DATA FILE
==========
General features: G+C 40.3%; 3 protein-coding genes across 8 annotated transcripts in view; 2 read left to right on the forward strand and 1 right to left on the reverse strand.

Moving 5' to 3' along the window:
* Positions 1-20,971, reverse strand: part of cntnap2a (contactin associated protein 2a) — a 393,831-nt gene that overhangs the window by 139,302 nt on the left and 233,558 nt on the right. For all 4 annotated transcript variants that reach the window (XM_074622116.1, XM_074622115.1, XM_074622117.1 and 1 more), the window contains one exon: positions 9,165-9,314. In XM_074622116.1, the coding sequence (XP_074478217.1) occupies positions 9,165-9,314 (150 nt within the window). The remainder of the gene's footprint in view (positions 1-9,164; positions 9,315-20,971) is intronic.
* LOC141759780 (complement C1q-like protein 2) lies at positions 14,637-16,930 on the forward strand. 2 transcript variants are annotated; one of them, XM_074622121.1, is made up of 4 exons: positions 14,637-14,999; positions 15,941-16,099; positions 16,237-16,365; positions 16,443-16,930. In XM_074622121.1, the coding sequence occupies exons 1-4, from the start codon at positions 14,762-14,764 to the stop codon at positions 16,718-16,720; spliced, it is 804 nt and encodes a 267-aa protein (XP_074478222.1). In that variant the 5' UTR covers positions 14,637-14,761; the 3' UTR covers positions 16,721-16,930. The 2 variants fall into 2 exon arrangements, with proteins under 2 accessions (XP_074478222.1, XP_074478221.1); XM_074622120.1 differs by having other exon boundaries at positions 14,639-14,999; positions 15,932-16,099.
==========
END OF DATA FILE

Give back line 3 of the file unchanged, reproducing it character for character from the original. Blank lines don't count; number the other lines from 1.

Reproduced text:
* Positions 1-20,971, reverse strand: part of cntnap2a (contactin associated protein 2a) — a 393,831-nt gene that overhangs the window by 139,302 nt on the left and 233,558 nt on the right. For all 4 annotated transcript variants that reach the window (XM_074622116.1, XM_074622115.1, XM_074622117.1 and 1 more), the window contains one exon: positions 9,165-9,314. In XM_074622116.1, the coding sequence (XP_074478217.1) occupies positions 9,165-9,314 (150 nt within the window). The remainder of the gene's footprint in view (positions 1-9,164; positions 9,315-20,971) is intronic.